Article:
Next we looked at the ‘Specialists/Experts/Innovators/Thought Leaders’ group. Whilst the standout word here was ‘SEO’, this didn’t really relate to a value per se.
However the second biggest word, Focused, did, and tied back well to how we position ourselves as a business, being that SEO is all we do. For that reason we have used the following to describe this value:
“We are focused obsessively on SEO, believing it’s far better to be specialists, not generalists. Only offering best-in-class SEO expertise makes us unique and sets us apart from other agencies.”
We have always believed that it’s better to offer our clients an amazing, specialist service rather than try and be a jack of all trades. Our aim is to be the very best at what we do and despite the clear temptation in terms of expanding the business in other areas, we never plan to diverge from our core offering. We often find that the people who want to come and work for us have realised the same in their own careers too, and know that it’s going to benefit their own development to be an expert in a particular area.
The final cluster of words related to ‘Collaboration/Learning’:
This cloud contained a real mixture of words, though the two that really shone through were ‘Collaboration’ and ‘Collaborative’. The words from this group were used to form the fifth and final value:
“We are collaborative, believing we work best when sharing our learnings and experiences with each other. We work in collaboration with our clients on sustainable, ongoing SEO strategies that achieve long-lasting results.”
This is a value that represents who we are internally and externally – internally we have a culture of knowledge sharing, learning and development. We are only as strong as the sum of our parts, so we make sure we are using our collective knowledge and experience to teach each other. Externally, we achieve the best results when we’re able to work collaboratively with our clients and essentially be an extension of their team. We work with marketing teams, developers, copywriters and other experts to ensure our SEO recommendations are implemented correctly and in a timely fashion, which in turn has a positive impact on their organic performance, along with their revenue.
So what’s next?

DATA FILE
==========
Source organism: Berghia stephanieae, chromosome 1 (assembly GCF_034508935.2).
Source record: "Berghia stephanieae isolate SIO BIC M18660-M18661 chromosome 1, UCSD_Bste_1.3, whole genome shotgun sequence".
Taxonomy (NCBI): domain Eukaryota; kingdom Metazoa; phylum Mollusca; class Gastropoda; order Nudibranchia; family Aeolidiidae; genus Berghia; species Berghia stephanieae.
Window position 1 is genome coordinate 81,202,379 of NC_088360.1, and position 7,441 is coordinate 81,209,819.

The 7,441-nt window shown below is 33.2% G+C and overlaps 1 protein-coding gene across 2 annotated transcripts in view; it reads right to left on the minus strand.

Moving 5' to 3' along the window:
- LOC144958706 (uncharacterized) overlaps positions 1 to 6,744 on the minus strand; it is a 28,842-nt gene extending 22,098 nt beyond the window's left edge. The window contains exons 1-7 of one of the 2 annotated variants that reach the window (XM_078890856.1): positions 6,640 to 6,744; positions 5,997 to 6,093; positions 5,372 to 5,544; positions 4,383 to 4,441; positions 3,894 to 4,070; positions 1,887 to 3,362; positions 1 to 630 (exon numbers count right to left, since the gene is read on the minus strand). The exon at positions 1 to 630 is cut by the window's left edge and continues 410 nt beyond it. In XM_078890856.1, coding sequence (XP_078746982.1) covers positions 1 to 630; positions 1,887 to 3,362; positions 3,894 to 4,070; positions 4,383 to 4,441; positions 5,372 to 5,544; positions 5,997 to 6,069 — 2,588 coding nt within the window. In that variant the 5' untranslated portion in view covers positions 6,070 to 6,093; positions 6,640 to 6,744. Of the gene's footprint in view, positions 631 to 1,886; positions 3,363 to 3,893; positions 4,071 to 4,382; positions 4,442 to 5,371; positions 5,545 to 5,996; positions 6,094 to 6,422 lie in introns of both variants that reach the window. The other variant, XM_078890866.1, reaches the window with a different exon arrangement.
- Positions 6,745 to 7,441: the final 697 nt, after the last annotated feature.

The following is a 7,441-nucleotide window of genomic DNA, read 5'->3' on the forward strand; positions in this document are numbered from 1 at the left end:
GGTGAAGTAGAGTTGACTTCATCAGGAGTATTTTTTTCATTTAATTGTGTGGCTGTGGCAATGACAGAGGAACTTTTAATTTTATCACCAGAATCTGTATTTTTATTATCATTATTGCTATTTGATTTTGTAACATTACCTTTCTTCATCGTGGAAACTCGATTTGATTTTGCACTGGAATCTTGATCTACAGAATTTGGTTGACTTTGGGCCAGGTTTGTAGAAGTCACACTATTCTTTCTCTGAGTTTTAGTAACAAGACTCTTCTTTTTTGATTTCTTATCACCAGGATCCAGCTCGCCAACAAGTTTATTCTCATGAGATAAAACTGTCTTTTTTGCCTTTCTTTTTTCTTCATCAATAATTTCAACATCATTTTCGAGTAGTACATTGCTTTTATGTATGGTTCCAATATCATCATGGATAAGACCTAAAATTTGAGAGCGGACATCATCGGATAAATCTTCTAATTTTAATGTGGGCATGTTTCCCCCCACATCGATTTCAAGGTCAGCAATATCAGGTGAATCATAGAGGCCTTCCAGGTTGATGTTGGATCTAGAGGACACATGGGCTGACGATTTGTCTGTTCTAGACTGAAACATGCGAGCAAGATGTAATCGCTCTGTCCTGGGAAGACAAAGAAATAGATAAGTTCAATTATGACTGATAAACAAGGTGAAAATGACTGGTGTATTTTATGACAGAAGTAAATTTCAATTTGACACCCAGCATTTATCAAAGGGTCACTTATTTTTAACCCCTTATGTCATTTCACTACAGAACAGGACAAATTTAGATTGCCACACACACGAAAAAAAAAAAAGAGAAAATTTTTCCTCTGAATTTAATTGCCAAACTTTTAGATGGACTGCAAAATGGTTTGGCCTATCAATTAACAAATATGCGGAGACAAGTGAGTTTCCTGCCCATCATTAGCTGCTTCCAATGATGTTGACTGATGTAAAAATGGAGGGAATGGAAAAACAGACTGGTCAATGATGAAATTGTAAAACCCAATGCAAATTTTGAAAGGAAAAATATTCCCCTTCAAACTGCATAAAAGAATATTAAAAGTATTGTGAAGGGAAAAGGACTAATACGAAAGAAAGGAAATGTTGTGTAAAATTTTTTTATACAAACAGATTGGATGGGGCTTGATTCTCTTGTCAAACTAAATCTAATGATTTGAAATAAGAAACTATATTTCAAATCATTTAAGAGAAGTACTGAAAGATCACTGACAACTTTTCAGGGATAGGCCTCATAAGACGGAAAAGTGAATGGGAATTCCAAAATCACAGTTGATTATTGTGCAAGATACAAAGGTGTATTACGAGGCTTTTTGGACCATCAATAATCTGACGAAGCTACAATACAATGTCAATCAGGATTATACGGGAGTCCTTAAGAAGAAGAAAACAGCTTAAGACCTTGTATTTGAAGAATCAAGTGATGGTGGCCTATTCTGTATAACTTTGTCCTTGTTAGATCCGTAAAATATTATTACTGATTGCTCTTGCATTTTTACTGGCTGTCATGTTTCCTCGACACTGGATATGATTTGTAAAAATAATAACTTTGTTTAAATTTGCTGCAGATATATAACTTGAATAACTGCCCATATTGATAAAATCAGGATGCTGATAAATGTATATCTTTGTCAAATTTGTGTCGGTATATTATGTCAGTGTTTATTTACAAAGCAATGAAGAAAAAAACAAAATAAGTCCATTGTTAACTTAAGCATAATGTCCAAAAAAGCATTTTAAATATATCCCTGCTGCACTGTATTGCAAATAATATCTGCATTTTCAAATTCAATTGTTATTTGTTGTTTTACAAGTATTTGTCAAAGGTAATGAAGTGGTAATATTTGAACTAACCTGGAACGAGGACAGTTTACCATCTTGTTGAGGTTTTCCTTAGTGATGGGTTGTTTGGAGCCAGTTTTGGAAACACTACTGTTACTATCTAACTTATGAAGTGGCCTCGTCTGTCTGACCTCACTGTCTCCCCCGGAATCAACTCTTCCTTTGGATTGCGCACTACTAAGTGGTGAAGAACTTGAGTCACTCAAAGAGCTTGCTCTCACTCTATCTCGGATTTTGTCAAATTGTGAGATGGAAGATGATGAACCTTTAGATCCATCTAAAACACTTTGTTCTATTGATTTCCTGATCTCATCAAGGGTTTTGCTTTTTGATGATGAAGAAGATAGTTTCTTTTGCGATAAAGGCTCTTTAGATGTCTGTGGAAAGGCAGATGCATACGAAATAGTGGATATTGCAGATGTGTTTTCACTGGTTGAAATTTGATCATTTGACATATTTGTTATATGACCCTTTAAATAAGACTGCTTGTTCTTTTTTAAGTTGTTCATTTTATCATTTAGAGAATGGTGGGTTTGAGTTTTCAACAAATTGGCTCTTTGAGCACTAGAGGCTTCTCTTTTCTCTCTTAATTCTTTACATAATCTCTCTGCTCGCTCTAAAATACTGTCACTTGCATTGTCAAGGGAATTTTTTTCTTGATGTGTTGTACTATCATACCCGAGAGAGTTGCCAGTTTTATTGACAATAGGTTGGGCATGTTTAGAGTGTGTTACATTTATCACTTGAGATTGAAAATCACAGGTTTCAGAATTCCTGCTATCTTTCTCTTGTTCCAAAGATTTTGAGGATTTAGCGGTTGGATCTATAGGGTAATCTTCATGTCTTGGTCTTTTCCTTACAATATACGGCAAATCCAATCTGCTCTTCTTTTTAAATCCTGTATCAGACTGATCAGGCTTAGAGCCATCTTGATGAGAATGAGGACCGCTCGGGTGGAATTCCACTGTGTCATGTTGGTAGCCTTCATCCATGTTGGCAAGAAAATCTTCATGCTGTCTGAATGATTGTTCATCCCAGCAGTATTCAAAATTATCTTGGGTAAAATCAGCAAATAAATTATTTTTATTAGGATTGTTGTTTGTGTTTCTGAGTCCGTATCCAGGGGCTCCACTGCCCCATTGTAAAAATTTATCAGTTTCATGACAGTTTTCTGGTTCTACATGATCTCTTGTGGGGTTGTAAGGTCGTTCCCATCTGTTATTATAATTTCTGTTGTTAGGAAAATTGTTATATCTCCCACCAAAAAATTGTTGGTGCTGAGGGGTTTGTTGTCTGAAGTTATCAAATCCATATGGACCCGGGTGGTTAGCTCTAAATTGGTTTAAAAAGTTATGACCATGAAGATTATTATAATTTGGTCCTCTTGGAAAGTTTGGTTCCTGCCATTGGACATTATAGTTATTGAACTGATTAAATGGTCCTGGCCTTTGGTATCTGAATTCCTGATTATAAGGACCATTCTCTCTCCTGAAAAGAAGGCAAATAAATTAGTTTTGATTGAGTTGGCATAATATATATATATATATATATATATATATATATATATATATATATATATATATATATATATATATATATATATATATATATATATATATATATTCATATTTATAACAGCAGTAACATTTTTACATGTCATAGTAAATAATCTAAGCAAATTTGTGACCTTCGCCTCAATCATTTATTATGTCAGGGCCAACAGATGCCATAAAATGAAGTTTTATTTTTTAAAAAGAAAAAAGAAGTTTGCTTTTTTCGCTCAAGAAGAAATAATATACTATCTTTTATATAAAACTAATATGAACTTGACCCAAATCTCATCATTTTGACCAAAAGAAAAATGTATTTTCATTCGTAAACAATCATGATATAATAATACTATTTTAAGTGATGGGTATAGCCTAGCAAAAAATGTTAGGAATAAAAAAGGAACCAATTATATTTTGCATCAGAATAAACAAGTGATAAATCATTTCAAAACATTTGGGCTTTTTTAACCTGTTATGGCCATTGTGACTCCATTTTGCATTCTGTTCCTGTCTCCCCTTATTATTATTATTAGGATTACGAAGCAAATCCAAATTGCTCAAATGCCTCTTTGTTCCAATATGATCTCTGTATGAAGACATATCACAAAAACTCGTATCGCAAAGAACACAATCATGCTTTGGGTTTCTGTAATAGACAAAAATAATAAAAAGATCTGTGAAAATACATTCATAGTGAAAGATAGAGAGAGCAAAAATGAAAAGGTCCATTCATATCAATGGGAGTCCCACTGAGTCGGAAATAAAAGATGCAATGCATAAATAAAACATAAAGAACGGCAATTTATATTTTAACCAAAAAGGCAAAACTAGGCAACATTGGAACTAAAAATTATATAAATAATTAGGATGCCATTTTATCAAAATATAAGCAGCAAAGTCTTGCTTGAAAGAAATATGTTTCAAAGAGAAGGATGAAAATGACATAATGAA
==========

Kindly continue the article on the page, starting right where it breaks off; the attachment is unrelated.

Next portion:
One thing I was very conscious of was the fact that actually creating our values was the easy part. The more challenging aspect is making sure that we continue to live and breathe our values every single day – with every piece of work we deliver, or in every conversation we have with our clients or each other.
The fact that everyone contributed to the creation of the values certainly helps with that sense of ‘ownership’, however there are a number of other things we’ve done to reinforce how serious we are about ensuring our values are adhered to:
- We’ve introduced an ‘Employee of the Month’ (which we’ve affectionately named BABS – ‘Blue Array Brilliance Scheme’). All employees are allowed to vote for one person on the team each month (who isn’t their direct line manager/report) that goes above and beyond in demonstrating one of the core values. This culminates in the winner of BABS being announced at our end of month all-hands team meeting. Below is Tom Pool winning our first Employee of the Month contest (looking incredibly proud with his crown and mug!).
- We’ve adorned the walls of our office with giant posters, with each poster declaring one of our values. These visual prompts act as a reminder to everyone, every day, about the values and behaviours that we have collectively agreed to live by.
Other initiatives, such as our ‘Blue Array Sessions’ (where we come together for a type of knowledge sharing ‘Lunch and Learn’, though not always set for lunchtime), as well as regular meetings and ‘peer reviews’ between our SEO Managers and SEO Executives help promote collaboration, honesty, support and confidence amongst the team.
Of course, this underpins a large part of our recruitment and interview process – if you’re coming for an interview with us any time soon, expect us to be throwing some questions based on our values your way!
You can find out more about Blue Array’s values here.